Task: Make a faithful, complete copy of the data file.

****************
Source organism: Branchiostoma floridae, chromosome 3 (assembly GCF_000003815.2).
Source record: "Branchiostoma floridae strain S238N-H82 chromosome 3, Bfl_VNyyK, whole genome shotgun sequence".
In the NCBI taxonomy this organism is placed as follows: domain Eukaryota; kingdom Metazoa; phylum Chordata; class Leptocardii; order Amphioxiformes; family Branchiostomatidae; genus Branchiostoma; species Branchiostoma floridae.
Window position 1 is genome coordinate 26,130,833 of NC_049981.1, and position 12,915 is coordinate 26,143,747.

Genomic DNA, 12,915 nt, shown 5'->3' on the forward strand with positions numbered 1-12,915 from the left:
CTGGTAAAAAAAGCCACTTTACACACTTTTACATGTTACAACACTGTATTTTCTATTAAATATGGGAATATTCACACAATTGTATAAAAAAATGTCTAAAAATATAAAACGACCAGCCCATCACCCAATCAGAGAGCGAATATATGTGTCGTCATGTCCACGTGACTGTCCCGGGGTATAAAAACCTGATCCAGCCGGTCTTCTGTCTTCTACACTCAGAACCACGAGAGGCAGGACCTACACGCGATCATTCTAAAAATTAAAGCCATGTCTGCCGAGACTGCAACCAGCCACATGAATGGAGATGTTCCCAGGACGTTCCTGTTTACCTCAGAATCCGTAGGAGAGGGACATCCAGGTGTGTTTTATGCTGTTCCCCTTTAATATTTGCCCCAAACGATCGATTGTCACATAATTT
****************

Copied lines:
Source organism: Branchiostoma floridae, chromosome 3 (assembly GCF_000003815.2).
Source record: "Branchiostoma floridae strain S238N-H82 chromosome 3, Bfl_VNyyK, whole genome shotgun sequence".
In the NCBI taxonomy this organism is placed as follows: domain Eukaryota; kingdom Metazoa; phylum Chordata; class Leptocardii; order Amphioxiformes; family Branchiostomatidae; genus Branchiostoma; species Branchiostoma floridae.
Window position 1 is genome coordinate 26,130,833 of NC_049981.1, and position 12,915 is coordinate 26,143,747.

Genomic DNA, 12,915 nt, shown 5'->3' on the forward strand with positions numbered 1-12,915 from the left:
CTGGTAAAAAAAGCCACTTTACACACTTTTACATGTTACAACACTGTATTTTCTATTAAATATGGGAATATTCACACAATTGTATAAAAAAATGTCTAAAAATATAAAACGACCAGCCCATCACCCAATCAGAGAGCGAATATATGTGTCGTCATGTCCACGTGACTGTCCCGGGGTATAAAAACCTGATCCAGCCGGTCTTCTGTCTTCTACACTCAGAACCACGAGAGGCAGGACCTACACGCGATCATTCTAAAAATTAAAGCCATGTCTGCCGAGACTGCAACCAGCCACATGAATGGAGATGTTCCCAGGACGTTCCTGTTTACCTCAGAATCCGTAGGAGAGGGACATCCAGGTGTGTTTTATGCTGTTCCCCTTTAATATTTGCCCCAAACGATCGATTGTCACATAATTT